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Analysis

Tech companies play it safe when it comes to their subsidiaries

The world’s leading technology companies operate approximately 23,000 subsidiaries. Investment Monitor reveals the global hotspots for these operations.


The technology, communications and electronics industry is undoubtedly a key sector for investment worldwide. This has only been reinforced in the Covid-19 era, with technology playing a crucial role in keeping societies functional during lockdown. With this in mind, Investment Monitor set out to examine where the top tech companies have their subsidiaries.

Companies establish subsidiaries for a variety of reasons; they can allow them to expand into profitable new markets, to increase revenue, and to diversify their holdings to better manage risk. As a vital component to a company’s expansion plans, the establishment of a subsidiary can offer insight into investment trends.

The Monitor Network’s multinational companies database contains information for 2,190 of the world’s top multinational companies (MNCs) by revenue. Of these MNCs, 340 are in the technology, communications and electronics (or ‘tech’) industry, representing 15.5% of all companies. It is the second most popular industry of the companies analysed, preceded by financial services (20.6%), and followed by construction (9.2%).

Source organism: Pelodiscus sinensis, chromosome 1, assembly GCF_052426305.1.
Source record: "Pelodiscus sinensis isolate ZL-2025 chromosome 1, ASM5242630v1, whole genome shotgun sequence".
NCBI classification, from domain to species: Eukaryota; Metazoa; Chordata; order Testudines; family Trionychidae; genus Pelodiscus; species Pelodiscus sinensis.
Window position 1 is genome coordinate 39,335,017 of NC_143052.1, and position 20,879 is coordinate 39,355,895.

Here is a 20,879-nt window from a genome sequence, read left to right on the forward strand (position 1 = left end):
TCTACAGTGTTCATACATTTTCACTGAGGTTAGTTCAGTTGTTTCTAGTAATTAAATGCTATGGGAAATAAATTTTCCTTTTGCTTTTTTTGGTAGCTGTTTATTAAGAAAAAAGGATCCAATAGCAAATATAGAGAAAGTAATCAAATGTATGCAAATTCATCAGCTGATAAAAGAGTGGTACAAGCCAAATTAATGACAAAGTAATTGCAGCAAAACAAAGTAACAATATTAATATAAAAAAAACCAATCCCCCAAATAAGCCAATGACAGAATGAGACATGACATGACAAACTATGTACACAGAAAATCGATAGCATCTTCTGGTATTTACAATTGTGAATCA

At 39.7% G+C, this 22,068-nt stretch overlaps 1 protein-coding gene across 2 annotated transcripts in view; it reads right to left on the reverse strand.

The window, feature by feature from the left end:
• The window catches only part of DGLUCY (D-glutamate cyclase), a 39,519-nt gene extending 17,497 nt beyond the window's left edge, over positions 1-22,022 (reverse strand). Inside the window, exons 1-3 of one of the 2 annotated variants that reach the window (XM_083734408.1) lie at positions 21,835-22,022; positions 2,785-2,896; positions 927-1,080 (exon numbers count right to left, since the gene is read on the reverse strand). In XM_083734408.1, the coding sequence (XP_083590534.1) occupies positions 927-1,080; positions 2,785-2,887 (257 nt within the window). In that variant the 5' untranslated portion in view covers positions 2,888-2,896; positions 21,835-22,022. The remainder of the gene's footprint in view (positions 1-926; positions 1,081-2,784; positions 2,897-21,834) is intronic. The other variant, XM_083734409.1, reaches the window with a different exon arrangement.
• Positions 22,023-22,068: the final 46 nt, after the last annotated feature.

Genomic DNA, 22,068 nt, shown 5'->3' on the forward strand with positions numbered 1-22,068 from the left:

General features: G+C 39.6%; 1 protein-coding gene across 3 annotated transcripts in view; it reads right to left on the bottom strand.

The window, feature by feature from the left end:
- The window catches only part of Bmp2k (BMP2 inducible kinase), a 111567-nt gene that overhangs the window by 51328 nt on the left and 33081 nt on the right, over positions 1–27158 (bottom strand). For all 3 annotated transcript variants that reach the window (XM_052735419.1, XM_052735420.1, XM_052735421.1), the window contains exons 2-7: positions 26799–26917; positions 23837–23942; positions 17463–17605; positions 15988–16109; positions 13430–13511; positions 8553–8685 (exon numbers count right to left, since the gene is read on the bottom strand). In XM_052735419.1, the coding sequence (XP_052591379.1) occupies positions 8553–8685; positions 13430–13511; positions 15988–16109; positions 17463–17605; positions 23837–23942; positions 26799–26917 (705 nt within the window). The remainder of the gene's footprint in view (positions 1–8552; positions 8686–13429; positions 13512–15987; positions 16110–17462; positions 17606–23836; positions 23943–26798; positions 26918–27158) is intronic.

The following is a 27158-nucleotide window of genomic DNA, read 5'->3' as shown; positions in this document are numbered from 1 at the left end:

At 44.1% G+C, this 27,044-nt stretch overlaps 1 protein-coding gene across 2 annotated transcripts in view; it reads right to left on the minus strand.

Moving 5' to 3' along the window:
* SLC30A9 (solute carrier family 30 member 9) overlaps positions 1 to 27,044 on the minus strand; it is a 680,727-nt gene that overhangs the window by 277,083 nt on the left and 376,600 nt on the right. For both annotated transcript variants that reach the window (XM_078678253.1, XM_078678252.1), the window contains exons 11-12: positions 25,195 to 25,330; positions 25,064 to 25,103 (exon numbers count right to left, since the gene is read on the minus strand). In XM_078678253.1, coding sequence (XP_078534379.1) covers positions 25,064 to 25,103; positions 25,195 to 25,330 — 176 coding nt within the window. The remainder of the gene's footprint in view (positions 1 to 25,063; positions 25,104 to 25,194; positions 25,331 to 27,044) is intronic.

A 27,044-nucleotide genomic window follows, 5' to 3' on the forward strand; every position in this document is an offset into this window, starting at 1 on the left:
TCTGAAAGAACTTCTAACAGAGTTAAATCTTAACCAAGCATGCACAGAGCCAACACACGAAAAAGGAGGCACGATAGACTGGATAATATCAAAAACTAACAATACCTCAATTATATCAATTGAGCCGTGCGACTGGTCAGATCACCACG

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Where do tech MNCs establish their headquarters?

Of the 340 tech MNCs analysed, 43.2% are headquartered in the US, followed by Japan (12.6%) and China (9.1%). The US remains a prolific tech hub, with countless centres for tech companies countrywide from Silicon Valley, widely considered the mecca for tech innovation, to North Carolina’s Research Triangle and Austin’s Silicon Hills. In addition, six of the ‘Big Nine’, the nickname for the nine tech companies dominating the artificial intelligence landscape, are US-based: Amazon, Apple, Facebook, Google, IBM and Microsoft.

Overall, these 340 tech MNCs operate 22,828 subsidiaries. This comes to an average of 67 subsidiaries per company, although it should be noted that this is not evenly distributed per company. The most common number of subsidiaries for a tech MNC (the mode) is 11.

Taiwan-based Hon Hai Precision Industry, the electronics contract manufacturer better known as Foxconn, has the largest number of subsidiaries, with 819. More than half of Hon Hai Precision Industry’s subsidiaries are in the Asia-Pacific region (55.3%) and more than one-third are based in China (35.9%). US-based companies monopolise the rest of the top ten with Emerson Electric, DXC Technology, Dell, Lumen Technologies and Cisco Systems each registering significant numbers of subsidiaries.

The US is the top destination for tech subsidiaries

The US is the leading destination country for tech subsidiaries. Almost 4,500 subsidiaries are located in the US, representing one-fifth overall. According to CompTIA’s Cyberstates 2020 report, the US tech industry represents 10% of the national economy with an estimated direct economic output of $1.9trn. Net tech employment in the industry exceeds 12 million people, including 1.6 million in software and web development.